“I just know with this going on this is going to drop him down [in the draft],” said a veteran NFL scout in the same story. “There’s no question about it. It’s human nature. Do you want to be the team to quote-unquote ‘break that barrier?'”

Maybe this scout is still stuck in the 1950s where being openly bigoted to anyone who wasn’t a straight white male was the norm.

“I am sorry to say where we are at this point in time, I think it’s going to affect most locker rooms. A lot of guys will be uncomfortable,”  said an anonymous GM in an article by Peter King on SI’s Monday Morning Quarterback NFL blog.

Well, too bad, I say, to those players “uncomfortable” with an openly gay player in the locker room. There are lots of players uncomfortable with amount of concussions and head trauma that lead to suicides in former players, but that’s not a “distraction” to a locker room.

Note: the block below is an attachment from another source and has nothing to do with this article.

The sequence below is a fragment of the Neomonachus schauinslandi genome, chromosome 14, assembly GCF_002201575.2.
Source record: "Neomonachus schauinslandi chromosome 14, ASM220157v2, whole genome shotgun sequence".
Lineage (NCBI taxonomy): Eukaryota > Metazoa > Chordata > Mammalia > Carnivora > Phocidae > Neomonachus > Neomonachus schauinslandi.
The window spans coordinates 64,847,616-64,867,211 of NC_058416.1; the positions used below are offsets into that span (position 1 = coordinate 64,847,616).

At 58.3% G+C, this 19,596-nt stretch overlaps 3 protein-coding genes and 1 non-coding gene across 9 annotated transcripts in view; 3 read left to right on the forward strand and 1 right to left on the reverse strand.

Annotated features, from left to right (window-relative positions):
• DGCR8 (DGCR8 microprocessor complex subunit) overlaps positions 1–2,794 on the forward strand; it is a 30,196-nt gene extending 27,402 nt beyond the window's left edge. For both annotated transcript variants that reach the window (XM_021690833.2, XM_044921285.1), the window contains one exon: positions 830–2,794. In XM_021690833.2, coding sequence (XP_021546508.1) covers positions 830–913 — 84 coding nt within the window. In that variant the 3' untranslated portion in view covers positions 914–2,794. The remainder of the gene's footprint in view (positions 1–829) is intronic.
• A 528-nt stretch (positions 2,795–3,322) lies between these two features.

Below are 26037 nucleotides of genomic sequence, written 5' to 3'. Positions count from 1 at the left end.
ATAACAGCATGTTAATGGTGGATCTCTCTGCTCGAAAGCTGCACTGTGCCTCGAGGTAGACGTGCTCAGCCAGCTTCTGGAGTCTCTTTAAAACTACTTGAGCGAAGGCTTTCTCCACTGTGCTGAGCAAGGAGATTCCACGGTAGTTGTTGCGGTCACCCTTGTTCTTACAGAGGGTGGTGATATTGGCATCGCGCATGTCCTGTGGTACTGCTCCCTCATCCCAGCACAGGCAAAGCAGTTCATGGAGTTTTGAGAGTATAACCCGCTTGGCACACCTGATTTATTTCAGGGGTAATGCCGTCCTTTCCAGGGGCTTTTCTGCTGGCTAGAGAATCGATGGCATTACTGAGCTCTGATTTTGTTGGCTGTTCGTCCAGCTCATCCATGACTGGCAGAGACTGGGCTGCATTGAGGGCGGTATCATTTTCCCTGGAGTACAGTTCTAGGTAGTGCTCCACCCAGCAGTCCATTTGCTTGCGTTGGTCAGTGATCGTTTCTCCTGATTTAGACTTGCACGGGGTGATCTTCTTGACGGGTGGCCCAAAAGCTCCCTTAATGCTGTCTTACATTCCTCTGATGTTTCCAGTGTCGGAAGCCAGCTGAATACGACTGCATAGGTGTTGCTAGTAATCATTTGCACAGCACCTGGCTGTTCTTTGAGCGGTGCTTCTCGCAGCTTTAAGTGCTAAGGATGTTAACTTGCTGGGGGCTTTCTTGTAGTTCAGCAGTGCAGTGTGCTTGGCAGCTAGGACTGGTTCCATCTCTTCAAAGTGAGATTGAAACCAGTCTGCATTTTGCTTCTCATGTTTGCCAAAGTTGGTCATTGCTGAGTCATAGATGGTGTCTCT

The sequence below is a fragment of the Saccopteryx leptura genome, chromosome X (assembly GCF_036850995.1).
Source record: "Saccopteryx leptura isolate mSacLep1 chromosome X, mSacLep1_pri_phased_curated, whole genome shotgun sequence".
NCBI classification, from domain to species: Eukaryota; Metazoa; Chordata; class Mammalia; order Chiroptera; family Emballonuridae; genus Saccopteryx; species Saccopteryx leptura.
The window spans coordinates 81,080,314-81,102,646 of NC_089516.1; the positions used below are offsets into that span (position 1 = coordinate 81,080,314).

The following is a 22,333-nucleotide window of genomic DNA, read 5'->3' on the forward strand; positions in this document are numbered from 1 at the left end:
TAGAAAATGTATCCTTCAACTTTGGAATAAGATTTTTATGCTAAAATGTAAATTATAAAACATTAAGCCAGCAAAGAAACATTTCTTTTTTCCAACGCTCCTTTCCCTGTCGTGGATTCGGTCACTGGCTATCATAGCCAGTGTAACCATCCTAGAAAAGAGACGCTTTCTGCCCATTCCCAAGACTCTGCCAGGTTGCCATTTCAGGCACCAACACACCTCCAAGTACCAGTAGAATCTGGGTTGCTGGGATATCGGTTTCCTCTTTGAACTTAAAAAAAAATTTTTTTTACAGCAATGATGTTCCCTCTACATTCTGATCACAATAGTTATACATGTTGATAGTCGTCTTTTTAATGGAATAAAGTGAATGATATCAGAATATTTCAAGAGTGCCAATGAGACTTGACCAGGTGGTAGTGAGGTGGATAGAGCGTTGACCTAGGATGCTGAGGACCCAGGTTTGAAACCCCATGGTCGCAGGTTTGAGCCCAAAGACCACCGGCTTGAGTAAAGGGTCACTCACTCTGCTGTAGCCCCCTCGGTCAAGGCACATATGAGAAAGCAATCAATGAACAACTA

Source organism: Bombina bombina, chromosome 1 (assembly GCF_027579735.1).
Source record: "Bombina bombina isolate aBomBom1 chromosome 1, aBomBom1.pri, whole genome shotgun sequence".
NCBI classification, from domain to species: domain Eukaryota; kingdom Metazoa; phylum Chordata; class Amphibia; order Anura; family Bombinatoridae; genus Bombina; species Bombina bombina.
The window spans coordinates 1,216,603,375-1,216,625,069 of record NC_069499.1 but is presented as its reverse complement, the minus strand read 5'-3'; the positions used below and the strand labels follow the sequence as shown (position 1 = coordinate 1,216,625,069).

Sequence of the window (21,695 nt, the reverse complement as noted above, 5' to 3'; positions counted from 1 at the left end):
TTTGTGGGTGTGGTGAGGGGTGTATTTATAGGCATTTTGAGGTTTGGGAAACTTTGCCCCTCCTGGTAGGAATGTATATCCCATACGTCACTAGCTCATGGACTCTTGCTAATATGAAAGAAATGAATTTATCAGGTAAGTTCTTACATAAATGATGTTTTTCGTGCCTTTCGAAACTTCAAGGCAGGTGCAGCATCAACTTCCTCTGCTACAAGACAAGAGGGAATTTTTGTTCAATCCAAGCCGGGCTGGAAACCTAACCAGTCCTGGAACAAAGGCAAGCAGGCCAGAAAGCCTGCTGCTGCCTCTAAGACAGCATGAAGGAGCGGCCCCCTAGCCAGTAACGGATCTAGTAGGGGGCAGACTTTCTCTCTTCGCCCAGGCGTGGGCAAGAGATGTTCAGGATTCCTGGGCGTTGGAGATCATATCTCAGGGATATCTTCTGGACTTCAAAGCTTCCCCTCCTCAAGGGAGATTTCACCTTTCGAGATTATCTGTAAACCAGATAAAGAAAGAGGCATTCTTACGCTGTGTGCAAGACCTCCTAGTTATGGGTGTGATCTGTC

The NFL Players Association executive director DeMaurice Smith summed up the anonymous reactions of these executives best.

“[W]hen you contrast a group of anonymous G.M.’s against a 24-year-old college player, it seems like only one of them had the guts to put his name behind his message,” Smith said in an interview with CSN Washington.

“So my first reaction has nothing to do with Michael Sam.  My reaction is to call those G.M.’s for what they are: They’re gutless. And if a young man has the courage to stand up and put his name and his face to talk about what he thinks is important, I would expect that a grown man can do exactly the same thing.  But apparently they can’t.”

The good thing is, plenty of high ranking NFL people (mostly owners and head coaches) came out in support of Sam.

New England Patriot’s owner Robert Kraft, Broncos executive vice president John Elway and Packers head coach Mike McCarthy, among others, came out in support of Sam as a potential member of their team, more importantly concerned with winning than the sexual orientation of one of their players.